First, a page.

Ways of dealing with stress at work
Dealing with stress at work can be a good thing up to a point, as the extra energy can increase our performance. But what can you do when it becomes too much and performance starts to drop off?
Stress is defined as a person’s response to his or her environment. It’s measured in terms of how stimulated we get in response to particular situations.
Eventually the body uses up all the available energy, there’s not enough left for normal functioning and we suffer some of the symptoms of stress. We find it hard to concentrate, our attention slips and our productivity takes a dive.
It turns out that particular personality traits can lend you to having a lower threshold for stress, meaning you suffer from workplace stress more easily than some other people.
I mention these because my observation is solopreneurs can have a tendency towards these characteristics. They include:
- Feeling overly responsible for things (like customer happiness)
- fear of losing control
- fear of failure and making mistakes
- fear of being judged by others
- not thinking we are good enough
- a chronic striving to be perfect.
In addition to your own personal foibles, there’s a few work-related issues that can set us off too:
- A lack of direction
- An uncooperative or a competitive atmosphere
- autocratic leadership (who us?)
- unclear expectations
- a lack of teamwork
- too much work
- confused communications
So what can we do if we are prone to feeling stressed? Most of the main techniques involve interrupting the physical response. We need to slow down the output of energy and restock our supplies. There’s a mountain of stuff written about reducing stress levels, but here are some easy tips if you find yourself tipping into the danger zone:
This interrupts the energy output cycle and forces your body back into normal mode. 4 counts in, 4 counts out – repeat 20 to 30 times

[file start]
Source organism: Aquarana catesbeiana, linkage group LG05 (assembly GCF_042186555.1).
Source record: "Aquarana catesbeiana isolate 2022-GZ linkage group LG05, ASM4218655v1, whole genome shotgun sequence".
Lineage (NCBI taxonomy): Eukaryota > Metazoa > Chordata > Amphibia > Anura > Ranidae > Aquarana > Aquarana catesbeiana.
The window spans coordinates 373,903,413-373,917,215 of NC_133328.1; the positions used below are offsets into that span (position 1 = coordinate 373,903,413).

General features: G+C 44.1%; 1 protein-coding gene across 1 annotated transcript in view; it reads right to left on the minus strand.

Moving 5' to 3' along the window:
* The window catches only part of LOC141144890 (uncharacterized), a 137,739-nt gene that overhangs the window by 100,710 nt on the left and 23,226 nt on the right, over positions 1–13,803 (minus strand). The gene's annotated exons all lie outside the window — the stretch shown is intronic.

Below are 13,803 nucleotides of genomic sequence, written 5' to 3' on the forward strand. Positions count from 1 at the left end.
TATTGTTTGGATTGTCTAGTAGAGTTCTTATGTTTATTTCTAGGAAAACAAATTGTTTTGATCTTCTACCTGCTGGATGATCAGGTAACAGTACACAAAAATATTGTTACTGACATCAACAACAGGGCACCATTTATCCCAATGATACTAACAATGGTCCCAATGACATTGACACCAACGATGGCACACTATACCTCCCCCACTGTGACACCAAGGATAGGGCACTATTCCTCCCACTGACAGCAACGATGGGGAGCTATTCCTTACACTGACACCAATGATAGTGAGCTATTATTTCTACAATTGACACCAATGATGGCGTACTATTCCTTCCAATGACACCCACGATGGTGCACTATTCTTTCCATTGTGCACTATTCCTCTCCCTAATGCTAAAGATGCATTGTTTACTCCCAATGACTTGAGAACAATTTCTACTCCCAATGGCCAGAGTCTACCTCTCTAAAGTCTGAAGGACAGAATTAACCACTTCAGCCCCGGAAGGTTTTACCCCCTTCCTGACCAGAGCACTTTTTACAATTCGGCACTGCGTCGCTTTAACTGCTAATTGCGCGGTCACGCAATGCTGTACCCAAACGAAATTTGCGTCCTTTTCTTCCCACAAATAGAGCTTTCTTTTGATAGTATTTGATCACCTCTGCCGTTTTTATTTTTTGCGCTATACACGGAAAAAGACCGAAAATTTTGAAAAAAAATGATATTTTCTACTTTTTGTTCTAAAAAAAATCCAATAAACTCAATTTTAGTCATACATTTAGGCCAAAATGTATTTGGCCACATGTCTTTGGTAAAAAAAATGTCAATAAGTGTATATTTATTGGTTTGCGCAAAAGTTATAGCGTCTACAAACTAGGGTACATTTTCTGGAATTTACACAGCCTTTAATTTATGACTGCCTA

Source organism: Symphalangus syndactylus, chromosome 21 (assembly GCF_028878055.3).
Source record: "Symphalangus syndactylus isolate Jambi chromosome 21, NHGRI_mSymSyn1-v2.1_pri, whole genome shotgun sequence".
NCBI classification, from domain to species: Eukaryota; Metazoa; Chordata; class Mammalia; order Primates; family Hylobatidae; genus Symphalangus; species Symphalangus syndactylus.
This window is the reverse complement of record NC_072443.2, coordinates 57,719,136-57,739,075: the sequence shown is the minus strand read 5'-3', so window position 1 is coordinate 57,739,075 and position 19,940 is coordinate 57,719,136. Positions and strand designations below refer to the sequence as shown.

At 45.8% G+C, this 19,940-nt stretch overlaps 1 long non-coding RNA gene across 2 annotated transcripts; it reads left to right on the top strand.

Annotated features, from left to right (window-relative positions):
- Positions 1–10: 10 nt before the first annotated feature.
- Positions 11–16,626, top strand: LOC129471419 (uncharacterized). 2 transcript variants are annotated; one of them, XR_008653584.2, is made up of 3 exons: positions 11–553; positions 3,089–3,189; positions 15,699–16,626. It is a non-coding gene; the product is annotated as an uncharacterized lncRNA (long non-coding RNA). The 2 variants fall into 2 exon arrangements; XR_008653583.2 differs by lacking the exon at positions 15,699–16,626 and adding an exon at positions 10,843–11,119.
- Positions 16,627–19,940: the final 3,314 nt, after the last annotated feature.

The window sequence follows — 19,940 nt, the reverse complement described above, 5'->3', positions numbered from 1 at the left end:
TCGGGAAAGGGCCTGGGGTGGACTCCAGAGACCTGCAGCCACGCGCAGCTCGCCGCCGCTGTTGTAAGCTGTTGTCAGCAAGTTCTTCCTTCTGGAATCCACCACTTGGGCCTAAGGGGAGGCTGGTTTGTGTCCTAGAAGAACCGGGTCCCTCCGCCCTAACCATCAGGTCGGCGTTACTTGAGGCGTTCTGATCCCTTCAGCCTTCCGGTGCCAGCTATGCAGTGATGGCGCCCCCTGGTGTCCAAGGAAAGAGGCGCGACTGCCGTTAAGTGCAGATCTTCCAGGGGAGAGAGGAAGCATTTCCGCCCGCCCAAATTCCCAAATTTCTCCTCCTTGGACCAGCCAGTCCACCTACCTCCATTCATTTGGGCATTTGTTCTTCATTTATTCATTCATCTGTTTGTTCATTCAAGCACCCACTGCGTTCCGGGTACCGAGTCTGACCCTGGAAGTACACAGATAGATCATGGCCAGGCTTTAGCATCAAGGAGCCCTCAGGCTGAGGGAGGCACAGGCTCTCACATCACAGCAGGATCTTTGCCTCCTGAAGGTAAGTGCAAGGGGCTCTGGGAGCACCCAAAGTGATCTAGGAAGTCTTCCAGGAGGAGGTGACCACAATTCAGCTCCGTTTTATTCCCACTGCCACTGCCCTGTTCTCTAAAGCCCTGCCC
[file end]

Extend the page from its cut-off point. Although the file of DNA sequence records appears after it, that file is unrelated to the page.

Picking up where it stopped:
"We are what we think, so controlling our thoughts can significantly reduce stress levels."
Visualise something positive
If you think anxious thoughts, you become tense. Use the power of your imagination to refocus your mind on positive, optimistic images. It doesn’t matter what you visualise, as long as it’s calming to you. As you relax your mind, your body also relaxes.
Want more articles like this? Check out the stress management section.
We are what we think, so controlling our thoughts can significantly reduce stress levels. Thought stopping involves concentrating on the unwanted thoughts and after a short time, suddenly stopping and emptying your mind, using the mental command “stop” or a loud noise to interrupt negative thinking. Then, focus on positive thoughts and outcomes.
Feeling like we have little control is one of the drivers of stress. Saying what we mean (with consideration) and asking for what we want allows us to feel we have control over our lives. Stand up for yourself, communicate directly and do not let others take advantage of you.
The goal is to reduce stress to a level where you can perform more effectively again. As with most things, you get better at these with practice.
Have you successfully reduced your stress levels via any of these techniques? Or do you have stress busting tips of your own? Add your comment to let us know.